Millions. Mega Man X was a very carefully constructed game from beginning to end. The Intro Stage takes the time to nudge the player into using each of X’s innate skills, from jumping to shooting to wall jumping (and shooting), and even ends with a “plot” that encourages the player to get better. While it’s a shame that the player only has a 12.5% chance of choosing Chill Penguin first, his stage simultaneously introduces the essential dash mechanic and the concept that you should be looking for these crazy Light capsule things. Do you want to try to tell me that, after seeing X with freshly armored legs and nothing else, you thought, “Well, guess that’s it, improved shins, that’s all I need. Way to go.”
Stages interact in interesting ways: Storm Eagle’s airship very clearly begins to crash after his defeat, and then the remains can be found in Spark Mandrill’s Stage messing up the power grid. Interestingly, this “levels affect levels” mechanic did not make a noticeable return until Mega Man X6, when it was reintroduced compliments of a monkey’s paw. All over, Mega Man X interacts with the player in significant ways, without once taking the time to stop and shout “Hey listen” to jerk the player’s attention toward the obvious.
While I know my own bias is affecting my hypothesis here, there’s also the fact that a number of systems within the game are synonymous with what I consider to be “gaming”. Lives and health restoration items are available as enemy “drops” or just laying around. Bottomless, deadly pits and lethal spikes litter locations best not tread. Even the basics of jump, shoot, and beat the boss are all things that we, as gamers, take for granted (and must have been learned at some time, right?). If this game had at least one door that necessitated pressing up to enter, it’d have all the video game shorthand anyone would ever need.
What about Maverick Hunter X?
Despite being a “remake”, Maverick Hunter X falls far short of its predecessor. The reduced screen real estate is a pain, and even leads to some weird and atrocious scrolling errors related to enemies and powerups. Additionally, it’s acquired all the plot baggage from other later Mega Man X games, so get ready to hear Sting Chameleon’s monologue on violence before his brutal end. And, to top it all off, some of the upgrades have been “reshuffled” throughout the levels, which leads to a lot of unnecessary backtracking and general confusion. Vile mode is a blast, though, and I’d recommend the game for anyone who is already familiar with Mega Man X and the series, just keep it far away from amateurs.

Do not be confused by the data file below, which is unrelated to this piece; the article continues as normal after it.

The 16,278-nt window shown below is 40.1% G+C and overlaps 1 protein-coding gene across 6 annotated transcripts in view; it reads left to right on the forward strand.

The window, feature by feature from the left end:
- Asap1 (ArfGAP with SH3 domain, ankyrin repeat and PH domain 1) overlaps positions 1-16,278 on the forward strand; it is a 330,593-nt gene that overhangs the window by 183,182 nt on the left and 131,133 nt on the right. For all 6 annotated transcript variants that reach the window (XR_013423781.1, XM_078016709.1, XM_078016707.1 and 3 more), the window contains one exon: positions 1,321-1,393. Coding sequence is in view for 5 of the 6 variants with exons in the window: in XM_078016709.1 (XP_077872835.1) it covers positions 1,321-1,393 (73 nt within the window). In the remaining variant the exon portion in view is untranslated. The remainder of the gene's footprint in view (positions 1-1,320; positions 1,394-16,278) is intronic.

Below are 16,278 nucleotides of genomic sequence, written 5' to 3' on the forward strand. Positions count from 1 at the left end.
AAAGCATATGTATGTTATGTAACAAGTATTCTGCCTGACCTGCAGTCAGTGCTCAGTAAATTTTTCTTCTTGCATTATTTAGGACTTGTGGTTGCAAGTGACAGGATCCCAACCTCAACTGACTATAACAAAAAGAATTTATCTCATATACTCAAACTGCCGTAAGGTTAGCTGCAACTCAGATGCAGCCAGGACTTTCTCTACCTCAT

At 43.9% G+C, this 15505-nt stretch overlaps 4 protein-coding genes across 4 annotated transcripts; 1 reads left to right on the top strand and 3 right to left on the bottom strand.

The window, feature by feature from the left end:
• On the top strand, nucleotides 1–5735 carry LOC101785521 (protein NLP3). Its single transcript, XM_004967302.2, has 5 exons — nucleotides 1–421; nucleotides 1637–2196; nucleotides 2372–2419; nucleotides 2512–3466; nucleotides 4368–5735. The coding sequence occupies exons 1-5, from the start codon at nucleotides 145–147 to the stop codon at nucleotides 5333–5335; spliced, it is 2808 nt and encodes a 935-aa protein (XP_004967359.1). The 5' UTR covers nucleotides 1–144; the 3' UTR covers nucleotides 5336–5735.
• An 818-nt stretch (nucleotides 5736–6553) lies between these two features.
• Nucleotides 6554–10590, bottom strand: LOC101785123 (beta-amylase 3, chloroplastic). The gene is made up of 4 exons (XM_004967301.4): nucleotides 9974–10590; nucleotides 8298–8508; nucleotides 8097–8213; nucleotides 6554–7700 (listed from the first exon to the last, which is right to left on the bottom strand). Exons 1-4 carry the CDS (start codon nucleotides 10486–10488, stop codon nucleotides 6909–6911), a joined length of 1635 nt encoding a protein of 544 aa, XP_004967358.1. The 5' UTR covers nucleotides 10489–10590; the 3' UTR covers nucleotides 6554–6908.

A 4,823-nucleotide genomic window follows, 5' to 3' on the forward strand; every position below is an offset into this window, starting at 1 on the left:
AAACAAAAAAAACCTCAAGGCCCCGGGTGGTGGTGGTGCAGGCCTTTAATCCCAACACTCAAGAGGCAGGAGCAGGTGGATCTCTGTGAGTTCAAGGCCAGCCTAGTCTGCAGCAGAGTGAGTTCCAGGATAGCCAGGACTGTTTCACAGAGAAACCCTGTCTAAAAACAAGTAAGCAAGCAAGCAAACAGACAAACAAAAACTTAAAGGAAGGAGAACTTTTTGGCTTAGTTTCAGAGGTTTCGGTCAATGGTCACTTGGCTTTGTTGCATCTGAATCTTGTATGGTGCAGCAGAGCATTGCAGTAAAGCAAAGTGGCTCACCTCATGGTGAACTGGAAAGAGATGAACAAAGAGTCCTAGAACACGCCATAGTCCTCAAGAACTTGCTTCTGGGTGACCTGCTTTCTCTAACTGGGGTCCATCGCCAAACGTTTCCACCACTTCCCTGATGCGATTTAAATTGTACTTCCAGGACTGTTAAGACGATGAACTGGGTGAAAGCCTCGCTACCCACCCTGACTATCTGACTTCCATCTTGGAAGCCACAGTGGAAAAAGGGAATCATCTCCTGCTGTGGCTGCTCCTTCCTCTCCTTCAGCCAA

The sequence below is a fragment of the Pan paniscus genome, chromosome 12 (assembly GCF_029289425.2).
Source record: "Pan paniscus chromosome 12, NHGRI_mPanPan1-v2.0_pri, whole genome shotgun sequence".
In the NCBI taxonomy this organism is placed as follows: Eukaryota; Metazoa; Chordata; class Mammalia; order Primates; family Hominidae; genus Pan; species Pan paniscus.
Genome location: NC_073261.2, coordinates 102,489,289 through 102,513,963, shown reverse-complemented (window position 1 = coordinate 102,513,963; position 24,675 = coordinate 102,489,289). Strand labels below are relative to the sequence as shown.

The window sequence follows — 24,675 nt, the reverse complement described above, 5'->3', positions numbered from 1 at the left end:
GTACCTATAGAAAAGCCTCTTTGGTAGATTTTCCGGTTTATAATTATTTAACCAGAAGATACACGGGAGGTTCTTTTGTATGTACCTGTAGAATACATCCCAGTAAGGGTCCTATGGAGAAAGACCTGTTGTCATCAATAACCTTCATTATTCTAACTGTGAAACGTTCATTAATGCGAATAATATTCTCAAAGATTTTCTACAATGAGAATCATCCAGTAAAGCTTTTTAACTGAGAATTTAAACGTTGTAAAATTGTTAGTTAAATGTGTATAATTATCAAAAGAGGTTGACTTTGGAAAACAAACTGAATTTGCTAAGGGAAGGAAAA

So Mega Man X is for amateurs, then?
It’s for everybody. I might go as far as saying that Mega Man X is the ur-video game, almost primal in how it defines itself and all other games before and since. Mega Man X is not the first video game ever made, and it’s entirely possible that someone who has been producing games for decades (say, Shigeru Miyamoto?) has never played or even heard of the game, but everything involved in Mega Man X, from intro to three forms big bad final boss finale, is “video game” as I think of the medium, and, even in games designed decades and generations later, there’s a little X in there.
Let’s call it, I dunno, the X-Factor.
The Gaming 5 #1 Mega Man X
- System: Super Nintendo, also available on Wii/WiiU, and any system that had that X Collection. The Maverick Hunter X remake is for PSP, also available on Vita.
- Number of Players: Just one. I suppose one significant “video game” thing this game is missing is a two player mode of some kind, but, hey, can’t win ‘em all.
- Favorite Maverick: Chill Penguin just seems like he’s trying so hard. Good on him.
- Favorite Maverick Stage: Armored Armadillo’s mineshaft is a great deal of fun, particularly with the great minecart sequence in its finale. That also might be the only time a vehicle is any fun in a Mega Man X game.
- Did You Know? Sigma went through a number of redesigns before they settled on the zombie robot we all know today. At least one/three of those designs got recycled into X2’s X-Hunters, proving that Inafune and friends never let an idea go to waste. Come to think of it, there’s an enemy called Gunvolt in there…
- Would I play again? Because I know the game so well at this point, I’m always happy to see a version pop up on any system, as it is an ideal way for me to calibrate and test a new controller. Three face buttons and L and R are used frequently across the game, and collecting all items requires some dedicated control stick waggling. Also, ya know, I rather enjoy the game.
What’s next? Let’s claim this list is a mystery, but I’ll provide the hint that Ridley is too big for the next post. Please look forward to it!